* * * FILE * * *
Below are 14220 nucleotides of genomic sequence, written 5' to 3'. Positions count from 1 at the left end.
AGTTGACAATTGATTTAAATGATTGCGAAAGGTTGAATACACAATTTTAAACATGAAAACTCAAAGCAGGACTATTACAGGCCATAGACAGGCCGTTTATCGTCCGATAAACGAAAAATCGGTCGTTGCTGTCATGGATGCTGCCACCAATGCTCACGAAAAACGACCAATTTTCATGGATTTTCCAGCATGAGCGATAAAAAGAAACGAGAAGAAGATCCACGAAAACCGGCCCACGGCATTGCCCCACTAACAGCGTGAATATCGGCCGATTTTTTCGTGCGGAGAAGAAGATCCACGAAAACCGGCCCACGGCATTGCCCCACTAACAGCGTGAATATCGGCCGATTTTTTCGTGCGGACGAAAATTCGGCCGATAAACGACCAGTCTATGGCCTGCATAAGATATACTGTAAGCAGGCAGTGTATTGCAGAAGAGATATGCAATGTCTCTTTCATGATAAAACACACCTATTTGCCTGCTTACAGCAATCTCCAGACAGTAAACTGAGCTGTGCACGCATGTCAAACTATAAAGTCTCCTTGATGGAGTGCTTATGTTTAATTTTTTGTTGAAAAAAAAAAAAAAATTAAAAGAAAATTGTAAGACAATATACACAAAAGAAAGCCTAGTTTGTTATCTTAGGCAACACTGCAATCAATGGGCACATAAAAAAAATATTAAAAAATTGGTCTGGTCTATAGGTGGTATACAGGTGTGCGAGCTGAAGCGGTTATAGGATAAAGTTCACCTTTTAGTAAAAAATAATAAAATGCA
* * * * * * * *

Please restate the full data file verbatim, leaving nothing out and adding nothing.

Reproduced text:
Below are 14220 nucleotides of genomic sequence, written 5' to 3'. Positions count from 1 at the left end.
AGTTGACAATTGATTTAAATGATTGCGAAAGGTTGAATACACAATTTTAAACATGAAAACTCAAAGCAGGACTATTACAGGCCATAGACAGGCCGTTTATCGTCCGATAAACGAAAAATCGGTCGTTGCTGTCATGGATGCTGCCACCAATGCTCACGAAAAACGACCAATTTTCATGGATTTTCCAGCATGAGCGATAAAAAGAAACGAGAAGAAGATCCACGAAAACCGGCCCACGGCATTGCCCCACTAACAGCGTGAATATCGGCCGATTTTTTCGTGCGGAGAAGAAGATCCACGAAAACCGGCCCACGGCATTGCCCCACTAACAGCGTGAATATCGGCCGATTTTTTCGTGCGGACGAAAATTCGGCCGATAAACGACCAGTCTATGGCCTGCATAAGATATACTGTAAGCAGGCAGTGTATTGCAGAAGAGATATGCAATGTCTCTTTCATGATAAAACACACCTATTTGCCTGCTTACAGCAATCTCCAGACAGTAAACTGAGCTGTGCACGCATGTCAAACTATAAAGTCTCCTTGATGGAGTGCTTATGTTTAATTTTTTGTTGAAAAAAAAAAAAAAATTAAAAGAAAATTGTAAGACAATATACACAAAAGAAAGCCTAGTTTGTTATCTTAGGCAACACTGCAATCAATGGGCACATAAAAAAAATATTAAAAAATTGGTCTGGTCTATAGGTGGTATACAGGTGTGCGAGCTGAAGCGGTTATAGGATAAAGTTCACCTTTTAGTAAAAAATAATAAAATGCA